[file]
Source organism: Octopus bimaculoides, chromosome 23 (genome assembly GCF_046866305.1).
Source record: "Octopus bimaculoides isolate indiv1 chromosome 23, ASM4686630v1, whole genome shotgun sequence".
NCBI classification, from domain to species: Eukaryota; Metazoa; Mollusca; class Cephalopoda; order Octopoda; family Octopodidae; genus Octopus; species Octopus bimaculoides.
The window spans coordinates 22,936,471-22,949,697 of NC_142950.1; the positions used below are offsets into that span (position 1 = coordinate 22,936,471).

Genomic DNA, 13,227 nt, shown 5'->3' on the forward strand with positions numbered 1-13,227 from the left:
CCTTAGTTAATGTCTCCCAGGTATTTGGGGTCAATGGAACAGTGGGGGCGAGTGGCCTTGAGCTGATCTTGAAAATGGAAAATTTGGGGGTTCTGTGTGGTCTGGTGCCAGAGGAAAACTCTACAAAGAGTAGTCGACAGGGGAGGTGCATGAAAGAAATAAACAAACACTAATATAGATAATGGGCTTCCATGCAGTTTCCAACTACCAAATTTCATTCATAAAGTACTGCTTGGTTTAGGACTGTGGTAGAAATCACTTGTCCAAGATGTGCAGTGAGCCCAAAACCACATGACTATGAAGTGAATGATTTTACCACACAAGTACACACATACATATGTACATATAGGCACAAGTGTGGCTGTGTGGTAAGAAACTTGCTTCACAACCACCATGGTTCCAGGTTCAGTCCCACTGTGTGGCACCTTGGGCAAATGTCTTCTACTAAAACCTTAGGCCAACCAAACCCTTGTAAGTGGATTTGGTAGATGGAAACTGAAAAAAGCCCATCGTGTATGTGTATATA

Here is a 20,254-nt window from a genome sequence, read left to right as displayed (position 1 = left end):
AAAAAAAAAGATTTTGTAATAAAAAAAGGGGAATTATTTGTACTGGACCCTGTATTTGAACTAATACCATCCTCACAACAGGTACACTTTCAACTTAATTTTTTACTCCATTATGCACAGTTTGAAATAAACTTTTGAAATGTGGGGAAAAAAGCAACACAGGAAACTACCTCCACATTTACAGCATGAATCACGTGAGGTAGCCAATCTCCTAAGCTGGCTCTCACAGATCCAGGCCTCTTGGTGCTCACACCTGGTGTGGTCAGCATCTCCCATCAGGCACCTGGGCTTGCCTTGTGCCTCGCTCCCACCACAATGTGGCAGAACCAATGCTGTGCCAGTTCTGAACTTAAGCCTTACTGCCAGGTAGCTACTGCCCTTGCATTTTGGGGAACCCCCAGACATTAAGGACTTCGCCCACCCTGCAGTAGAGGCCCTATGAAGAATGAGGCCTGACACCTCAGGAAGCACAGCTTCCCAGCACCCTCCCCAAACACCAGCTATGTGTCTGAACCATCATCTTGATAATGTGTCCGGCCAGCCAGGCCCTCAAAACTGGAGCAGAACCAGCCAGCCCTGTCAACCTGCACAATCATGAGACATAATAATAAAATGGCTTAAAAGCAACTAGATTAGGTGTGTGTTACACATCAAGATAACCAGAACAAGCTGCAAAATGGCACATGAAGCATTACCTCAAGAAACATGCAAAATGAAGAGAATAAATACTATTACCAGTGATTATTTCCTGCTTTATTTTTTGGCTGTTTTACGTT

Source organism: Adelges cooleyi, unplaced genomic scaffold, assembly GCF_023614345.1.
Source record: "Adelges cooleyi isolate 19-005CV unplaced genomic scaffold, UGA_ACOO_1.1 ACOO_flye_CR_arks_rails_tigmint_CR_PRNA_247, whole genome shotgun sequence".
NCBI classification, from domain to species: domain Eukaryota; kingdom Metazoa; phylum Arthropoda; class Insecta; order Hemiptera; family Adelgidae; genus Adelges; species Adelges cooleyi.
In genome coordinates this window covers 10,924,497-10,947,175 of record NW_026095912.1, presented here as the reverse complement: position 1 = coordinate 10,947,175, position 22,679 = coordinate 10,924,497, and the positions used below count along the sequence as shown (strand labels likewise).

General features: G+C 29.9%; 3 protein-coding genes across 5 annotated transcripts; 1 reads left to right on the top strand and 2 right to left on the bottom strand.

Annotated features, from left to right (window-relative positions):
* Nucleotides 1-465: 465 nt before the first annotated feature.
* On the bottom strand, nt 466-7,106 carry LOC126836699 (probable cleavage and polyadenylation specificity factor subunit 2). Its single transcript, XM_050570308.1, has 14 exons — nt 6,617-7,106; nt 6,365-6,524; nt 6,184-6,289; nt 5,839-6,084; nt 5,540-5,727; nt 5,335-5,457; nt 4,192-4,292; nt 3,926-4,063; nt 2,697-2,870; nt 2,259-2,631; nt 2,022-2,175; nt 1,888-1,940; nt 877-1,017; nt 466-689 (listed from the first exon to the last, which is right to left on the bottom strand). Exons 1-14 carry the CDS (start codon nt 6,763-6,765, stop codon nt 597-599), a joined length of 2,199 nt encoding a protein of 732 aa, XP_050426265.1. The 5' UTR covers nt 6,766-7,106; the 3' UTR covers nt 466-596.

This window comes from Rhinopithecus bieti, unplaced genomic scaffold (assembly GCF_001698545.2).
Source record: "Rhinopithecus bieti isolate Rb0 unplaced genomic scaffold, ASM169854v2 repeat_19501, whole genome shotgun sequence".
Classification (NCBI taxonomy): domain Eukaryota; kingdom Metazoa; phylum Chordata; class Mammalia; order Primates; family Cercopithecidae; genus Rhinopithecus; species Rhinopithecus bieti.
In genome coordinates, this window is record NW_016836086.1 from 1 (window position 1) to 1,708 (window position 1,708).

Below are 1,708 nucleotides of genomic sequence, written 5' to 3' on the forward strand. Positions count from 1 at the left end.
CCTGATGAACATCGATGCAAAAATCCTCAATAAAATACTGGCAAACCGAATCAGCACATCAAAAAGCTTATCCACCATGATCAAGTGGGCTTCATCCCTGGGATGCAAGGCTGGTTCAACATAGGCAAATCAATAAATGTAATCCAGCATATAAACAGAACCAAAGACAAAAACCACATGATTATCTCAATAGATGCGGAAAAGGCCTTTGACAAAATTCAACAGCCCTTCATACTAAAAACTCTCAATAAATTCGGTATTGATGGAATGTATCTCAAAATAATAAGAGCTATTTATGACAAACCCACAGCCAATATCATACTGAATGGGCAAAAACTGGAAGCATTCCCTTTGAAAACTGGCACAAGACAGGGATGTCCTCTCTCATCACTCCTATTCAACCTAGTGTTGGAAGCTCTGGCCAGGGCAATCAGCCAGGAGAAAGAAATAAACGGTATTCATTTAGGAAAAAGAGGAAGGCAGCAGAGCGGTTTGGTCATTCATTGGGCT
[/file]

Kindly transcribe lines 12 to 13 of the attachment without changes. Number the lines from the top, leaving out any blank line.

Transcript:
In genome coordinates this window covers 10,924,497-10,947,175 of record NW_026095912.1, presented here as the reverse complement: position 1 = coordinate 10,947,175, position 22,679 = coordinate 10,924,497, and the positions used below count along the sequence as shown (strand labels likewise).

General features: G+C 29.9%; 3 protein-coding genes across 5 annotated transcripts; 1 reads left to right on the top strand and 2 right to left on the bottom strand.